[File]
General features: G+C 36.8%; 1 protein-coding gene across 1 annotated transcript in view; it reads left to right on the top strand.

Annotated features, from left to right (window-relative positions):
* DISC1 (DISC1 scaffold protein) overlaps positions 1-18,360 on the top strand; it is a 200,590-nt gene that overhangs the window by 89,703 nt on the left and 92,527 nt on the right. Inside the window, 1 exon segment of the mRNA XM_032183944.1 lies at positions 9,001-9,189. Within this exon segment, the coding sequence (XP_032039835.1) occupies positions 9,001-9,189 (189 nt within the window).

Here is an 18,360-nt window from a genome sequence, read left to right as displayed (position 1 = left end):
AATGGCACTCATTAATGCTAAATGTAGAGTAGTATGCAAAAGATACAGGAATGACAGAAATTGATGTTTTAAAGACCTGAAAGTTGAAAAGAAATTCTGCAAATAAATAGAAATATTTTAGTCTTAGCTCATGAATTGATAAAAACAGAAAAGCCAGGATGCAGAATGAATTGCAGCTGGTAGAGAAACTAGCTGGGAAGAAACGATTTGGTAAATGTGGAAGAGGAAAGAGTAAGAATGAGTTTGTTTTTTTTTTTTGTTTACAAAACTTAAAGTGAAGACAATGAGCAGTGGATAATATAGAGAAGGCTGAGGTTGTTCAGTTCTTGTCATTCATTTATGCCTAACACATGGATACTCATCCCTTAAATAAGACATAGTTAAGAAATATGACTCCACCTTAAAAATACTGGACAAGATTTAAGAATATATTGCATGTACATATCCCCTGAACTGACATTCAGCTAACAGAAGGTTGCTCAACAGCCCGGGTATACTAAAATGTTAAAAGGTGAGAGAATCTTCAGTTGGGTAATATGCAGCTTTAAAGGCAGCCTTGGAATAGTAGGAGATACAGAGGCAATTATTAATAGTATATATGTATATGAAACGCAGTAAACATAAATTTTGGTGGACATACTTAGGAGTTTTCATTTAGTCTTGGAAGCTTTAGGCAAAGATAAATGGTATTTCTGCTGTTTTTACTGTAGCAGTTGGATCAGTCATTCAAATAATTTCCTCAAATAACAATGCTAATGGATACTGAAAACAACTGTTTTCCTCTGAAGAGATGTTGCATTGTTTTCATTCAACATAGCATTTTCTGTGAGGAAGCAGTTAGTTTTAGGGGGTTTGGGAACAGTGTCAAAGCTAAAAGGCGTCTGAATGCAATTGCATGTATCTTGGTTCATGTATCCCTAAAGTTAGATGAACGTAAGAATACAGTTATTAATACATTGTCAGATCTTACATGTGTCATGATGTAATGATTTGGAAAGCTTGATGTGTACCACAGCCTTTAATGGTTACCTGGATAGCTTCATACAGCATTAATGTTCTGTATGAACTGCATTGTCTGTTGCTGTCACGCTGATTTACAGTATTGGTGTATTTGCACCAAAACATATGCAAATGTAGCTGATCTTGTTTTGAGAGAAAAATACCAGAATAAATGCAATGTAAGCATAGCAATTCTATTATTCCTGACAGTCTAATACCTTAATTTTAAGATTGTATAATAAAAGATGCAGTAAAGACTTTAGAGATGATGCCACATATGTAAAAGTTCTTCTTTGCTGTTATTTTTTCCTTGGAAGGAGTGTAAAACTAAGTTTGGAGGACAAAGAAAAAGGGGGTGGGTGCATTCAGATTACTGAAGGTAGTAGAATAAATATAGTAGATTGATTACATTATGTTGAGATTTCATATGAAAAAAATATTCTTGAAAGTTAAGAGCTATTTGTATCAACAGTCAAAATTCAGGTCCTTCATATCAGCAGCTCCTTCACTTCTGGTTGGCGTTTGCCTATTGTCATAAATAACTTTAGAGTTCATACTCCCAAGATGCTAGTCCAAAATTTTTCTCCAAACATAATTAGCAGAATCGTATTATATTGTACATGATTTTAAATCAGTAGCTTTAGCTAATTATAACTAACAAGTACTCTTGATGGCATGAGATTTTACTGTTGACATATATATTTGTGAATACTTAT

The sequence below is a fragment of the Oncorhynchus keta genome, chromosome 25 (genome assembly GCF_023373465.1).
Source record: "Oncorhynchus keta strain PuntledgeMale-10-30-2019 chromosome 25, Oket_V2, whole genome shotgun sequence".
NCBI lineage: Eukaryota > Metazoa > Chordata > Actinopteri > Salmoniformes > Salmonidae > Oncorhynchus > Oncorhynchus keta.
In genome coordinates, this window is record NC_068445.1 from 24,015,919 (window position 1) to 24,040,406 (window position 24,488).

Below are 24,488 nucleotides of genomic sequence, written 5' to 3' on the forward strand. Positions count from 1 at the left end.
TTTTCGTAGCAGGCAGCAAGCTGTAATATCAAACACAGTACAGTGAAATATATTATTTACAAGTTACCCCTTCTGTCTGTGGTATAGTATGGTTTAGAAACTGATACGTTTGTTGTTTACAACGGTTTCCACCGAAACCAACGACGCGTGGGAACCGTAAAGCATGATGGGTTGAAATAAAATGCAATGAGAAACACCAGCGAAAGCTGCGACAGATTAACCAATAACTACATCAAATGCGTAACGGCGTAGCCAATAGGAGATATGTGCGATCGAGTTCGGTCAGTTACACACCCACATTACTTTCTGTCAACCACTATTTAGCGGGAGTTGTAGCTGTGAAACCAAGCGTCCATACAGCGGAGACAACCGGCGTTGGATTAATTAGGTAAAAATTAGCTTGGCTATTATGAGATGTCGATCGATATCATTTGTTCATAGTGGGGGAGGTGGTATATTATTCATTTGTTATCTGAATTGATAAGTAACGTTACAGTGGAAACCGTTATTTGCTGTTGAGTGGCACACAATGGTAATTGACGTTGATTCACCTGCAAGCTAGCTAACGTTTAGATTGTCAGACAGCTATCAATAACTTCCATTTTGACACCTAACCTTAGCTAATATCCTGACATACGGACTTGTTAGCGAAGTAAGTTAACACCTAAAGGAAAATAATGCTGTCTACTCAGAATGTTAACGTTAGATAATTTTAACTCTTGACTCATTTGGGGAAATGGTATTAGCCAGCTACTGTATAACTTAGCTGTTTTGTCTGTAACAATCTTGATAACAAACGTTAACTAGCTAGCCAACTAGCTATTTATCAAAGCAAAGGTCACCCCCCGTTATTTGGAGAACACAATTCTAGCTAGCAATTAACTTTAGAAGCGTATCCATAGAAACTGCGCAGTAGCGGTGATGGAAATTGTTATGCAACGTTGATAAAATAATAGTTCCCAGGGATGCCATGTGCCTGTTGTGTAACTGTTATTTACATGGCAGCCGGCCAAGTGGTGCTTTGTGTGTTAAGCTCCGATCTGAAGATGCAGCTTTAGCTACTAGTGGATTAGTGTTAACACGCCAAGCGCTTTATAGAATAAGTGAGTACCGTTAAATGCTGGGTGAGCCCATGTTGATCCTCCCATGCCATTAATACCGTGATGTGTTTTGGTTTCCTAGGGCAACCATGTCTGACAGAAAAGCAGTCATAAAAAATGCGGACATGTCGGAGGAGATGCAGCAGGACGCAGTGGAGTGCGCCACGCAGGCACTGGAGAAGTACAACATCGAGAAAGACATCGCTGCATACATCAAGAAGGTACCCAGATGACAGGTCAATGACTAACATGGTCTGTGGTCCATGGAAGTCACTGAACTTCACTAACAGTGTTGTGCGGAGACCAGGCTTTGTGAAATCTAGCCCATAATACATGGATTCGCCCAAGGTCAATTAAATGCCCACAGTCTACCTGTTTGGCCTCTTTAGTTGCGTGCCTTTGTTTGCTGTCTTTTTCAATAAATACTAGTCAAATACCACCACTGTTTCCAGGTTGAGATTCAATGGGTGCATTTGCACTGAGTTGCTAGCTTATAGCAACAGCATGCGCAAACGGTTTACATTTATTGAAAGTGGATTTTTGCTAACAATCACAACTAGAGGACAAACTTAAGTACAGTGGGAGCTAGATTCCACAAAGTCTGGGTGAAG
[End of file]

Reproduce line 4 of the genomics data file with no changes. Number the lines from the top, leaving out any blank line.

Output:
Here is an 18,360-nt window from a genome sequence, read left to right as displayed (position 1 = left end):